The inspiration behind In The Mood
About nine years ago, when I was living in England, I bought a boxed 3 CD set of jazz music from the thirties and forties from a stall in the Portobello Road. I hadn’t heard much of it before, and I loved it. Songs like ‘Golden Wedding’ and ‘Moonlight Serenade’ were captivating to me. They were so full of elegance and wit and life. They defined savoir faire. Then one day I was listening to Radio Four on the anniversary of D Day and they were having a discussion of the music of the time. A woman phoned in and said how much she disliked it. How, having lived through that terribly dark and horrific time, she found the jauntiness and upbeat optimism of it false, and tyranically American. ‘All that cheerfulness being forced down your throat,’ she said. ‘Such a smooth seductive surface with no substance behind it.’
The contrast between her point of view and the charm of the music fascinated me – they both made a lot of sense. If you do have to go through trauma, perhaps the best way is to seek distraction, to put a brave face on it, and try to avoid thinking too much about what’s hard. On the other hand, what does this do to your emotional wellbeing? Or your capacity to experience intimacy? What are the consequences of that kind of repression?
As I read more about the war I learned that the attitude of the music was in fact a popular one. Soldiers were encouraged to ‘forget’ about the war and assimilate back home as quickly as possible. ‘Battle fatigue,’ as post traumatic stress disorder was known at that time was something to be ashamed of, and glossed over. War veterans’ families and friends were encouraged to ‘act as though nothing had changed’ and similarly to avoid talking about what had happened during the war. This lead me to think about the general challenges of dealing with trauma, on an individual basis as well as a societal one, and the threat to intimacy, and happiness repression poses.
At about that time I came across a book of censored photos from the Allied war effort: Photos of women looking serious about their work, of women out with soldiers on crowded streets, of negroes holding guns, of horrific injuries – all these were censored in favour of photos of white, healthy looking soldiers standing on top of trenches; and women looking pretty and young, and chaste, wearing badges saying ‘holding down a job for our boys’.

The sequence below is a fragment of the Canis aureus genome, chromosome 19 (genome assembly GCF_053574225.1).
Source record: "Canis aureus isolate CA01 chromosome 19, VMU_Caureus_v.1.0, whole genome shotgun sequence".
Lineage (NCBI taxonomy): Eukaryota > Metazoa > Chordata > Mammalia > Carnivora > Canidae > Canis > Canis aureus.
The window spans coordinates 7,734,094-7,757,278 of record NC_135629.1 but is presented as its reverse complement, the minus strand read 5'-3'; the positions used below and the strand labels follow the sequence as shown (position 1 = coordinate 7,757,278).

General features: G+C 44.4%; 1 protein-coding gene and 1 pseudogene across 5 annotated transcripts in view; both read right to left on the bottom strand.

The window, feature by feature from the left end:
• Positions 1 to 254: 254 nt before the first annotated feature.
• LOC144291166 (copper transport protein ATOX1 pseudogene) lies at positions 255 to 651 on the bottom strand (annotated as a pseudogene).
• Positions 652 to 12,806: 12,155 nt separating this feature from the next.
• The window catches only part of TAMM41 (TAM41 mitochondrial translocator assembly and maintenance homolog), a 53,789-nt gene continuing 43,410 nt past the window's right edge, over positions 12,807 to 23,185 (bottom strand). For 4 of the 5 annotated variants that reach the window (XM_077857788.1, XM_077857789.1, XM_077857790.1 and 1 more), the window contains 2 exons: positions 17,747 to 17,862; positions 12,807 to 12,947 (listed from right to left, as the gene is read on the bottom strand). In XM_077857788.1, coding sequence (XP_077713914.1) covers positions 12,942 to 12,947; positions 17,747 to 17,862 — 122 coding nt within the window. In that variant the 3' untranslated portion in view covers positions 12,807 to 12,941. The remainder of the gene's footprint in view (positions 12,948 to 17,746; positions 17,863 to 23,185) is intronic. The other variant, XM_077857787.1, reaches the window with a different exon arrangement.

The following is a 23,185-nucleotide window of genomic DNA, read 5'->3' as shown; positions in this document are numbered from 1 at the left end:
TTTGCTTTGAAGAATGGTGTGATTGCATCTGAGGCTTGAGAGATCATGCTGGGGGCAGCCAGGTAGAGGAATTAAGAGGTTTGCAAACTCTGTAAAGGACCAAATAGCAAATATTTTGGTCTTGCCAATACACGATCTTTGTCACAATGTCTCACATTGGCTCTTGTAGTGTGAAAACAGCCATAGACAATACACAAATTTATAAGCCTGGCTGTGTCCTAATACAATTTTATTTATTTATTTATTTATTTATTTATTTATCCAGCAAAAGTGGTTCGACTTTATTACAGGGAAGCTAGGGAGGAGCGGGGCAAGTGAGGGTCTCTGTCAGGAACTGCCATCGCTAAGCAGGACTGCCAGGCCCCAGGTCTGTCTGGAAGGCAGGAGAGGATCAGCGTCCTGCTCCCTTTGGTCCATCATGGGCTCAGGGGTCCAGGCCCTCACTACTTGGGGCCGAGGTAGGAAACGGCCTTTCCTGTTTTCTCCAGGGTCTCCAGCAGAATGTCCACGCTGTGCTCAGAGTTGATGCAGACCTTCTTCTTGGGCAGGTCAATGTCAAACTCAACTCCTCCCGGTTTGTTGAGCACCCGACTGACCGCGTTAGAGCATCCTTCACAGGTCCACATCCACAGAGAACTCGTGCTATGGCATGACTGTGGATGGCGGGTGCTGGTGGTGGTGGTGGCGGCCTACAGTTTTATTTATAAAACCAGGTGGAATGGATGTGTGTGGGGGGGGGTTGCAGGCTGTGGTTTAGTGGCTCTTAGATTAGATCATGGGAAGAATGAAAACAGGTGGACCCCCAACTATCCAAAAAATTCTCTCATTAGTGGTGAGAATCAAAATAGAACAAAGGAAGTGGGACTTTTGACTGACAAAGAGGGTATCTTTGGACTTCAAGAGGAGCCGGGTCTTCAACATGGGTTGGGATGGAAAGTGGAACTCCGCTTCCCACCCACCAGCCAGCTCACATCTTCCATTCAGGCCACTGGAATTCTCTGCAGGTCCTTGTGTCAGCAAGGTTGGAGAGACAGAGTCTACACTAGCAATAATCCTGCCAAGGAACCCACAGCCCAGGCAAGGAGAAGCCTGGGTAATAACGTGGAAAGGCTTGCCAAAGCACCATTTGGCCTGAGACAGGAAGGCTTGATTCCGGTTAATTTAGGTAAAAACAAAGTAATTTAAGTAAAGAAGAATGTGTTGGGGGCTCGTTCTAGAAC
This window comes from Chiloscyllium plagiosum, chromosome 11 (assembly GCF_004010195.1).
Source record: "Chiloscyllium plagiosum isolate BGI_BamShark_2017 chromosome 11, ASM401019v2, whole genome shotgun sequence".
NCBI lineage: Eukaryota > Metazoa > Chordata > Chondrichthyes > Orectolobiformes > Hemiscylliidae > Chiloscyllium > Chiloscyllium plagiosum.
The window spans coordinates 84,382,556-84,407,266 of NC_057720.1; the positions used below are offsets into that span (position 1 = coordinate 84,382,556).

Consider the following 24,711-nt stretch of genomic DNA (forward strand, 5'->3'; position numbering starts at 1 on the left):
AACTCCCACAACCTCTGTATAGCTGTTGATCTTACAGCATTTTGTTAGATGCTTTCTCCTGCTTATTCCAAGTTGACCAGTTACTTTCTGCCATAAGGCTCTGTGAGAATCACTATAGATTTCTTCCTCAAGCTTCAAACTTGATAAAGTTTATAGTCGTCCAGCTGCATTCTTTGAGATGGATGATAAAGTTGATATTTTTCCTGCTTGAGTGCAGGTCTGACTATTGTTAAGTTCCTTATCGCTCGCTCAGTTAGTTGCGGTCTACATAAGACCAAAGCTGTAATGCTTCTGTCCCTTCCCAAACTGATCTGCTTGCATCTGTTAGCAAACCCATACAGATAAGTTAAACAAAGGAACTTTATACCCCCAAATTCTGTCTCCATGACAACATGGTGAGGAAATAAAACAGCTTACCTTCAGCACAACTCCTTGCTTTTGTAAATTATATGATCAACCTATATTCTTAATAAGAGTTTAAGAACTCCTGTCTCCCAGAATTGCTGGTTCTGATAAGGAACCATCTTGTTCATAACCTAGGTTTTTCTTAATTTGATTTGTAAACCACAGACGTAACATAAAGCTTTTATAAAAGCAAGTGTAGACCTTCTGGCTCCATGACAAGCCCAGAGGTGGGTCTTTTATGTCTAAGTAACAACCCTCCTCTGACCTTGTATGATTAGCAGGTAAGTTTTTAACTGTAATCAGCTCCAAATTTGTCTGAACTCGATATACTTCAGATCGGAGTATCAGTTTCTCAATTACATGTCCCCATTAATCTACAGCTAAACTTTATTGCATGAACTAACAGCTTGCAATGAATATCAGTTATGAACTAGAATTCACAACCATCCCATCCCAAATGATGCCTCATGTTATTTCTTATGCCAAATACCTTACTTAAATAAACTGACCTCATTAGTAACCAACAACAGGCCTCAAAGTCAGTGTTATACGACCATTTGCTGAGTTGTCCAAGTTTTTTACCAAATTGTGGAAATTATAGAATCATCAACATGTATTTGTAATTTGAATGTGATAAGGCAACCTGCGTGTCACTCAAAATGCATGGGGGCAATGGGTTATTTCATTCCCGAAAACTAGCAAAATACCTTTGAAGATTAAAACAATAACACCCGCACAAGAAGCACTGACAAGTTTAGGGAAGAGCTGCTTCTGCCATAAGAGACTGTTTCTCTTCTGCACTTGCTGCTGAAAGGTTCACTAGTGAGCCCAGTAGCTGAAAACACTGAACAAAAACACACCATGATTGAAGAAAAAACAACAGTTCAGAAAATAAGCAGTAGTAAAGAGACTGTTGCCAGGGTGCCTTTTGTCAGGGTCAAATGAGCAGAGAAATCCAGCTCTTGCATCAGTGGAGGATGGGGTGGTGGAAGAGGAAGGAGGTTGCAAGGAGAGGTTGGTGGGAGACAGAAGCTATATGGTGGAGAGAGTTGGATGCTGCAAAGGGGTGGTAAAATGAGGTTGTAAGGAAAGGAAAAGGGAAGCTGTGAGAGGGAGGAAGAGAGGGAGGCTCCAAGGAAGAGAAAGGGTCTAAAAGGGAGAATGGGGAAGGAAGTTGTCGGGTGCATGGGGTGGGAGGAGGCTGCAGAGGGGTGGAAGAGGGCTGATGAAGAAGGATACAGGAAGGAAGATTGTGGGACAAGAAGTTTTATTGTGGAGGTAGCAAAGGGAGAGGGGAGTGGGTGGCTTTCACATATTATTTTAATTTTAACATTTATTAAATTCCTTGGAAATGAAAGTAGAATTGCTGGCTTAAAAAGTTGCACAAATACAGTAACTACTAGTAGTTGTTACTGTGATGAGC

Slowly over the years a story began emerging for me of some people who the photos of the time don’t show, and also that the nostalgia of our time for that period doesn’t represent. Men and women like me and the people I know – yet shaped and formed by the conditions of their time. Catherine isn’t a happy go lucky single gal – she takes her work seriously and is riven with anxiety for her husband’s safety. Robert isn’t an easy going larrikin – he is a sensitive, gentle man who has to leave a whole part of himself behind in order to make it through the war.
This connected with an experience I’d had a decade earlier when I was driving to work one day in Summer Hill, in the inner west of Sydney, and I became lost and drove down a street I’d never driven down before. To my surprise I saw a house I recognised, and I pulled to a stop. The house was a pink wooden bungalow, and I had a very strong feeling that I had been there before. I opened the front gate and walked straight up to the front door. No one was home, and so I walked down the side of the house and out to the back garden. That’s just not something I would normally do on someone else’s property, and yet I felt perfectly entitled. Annoyed, almost, that I didn’t have a key. I hadn’t had an experience like that before, and haven’t since, but ever since then I’ve wondered what kind of story I might tell that was set in that house. This is it.
See also: An interview about In The Mood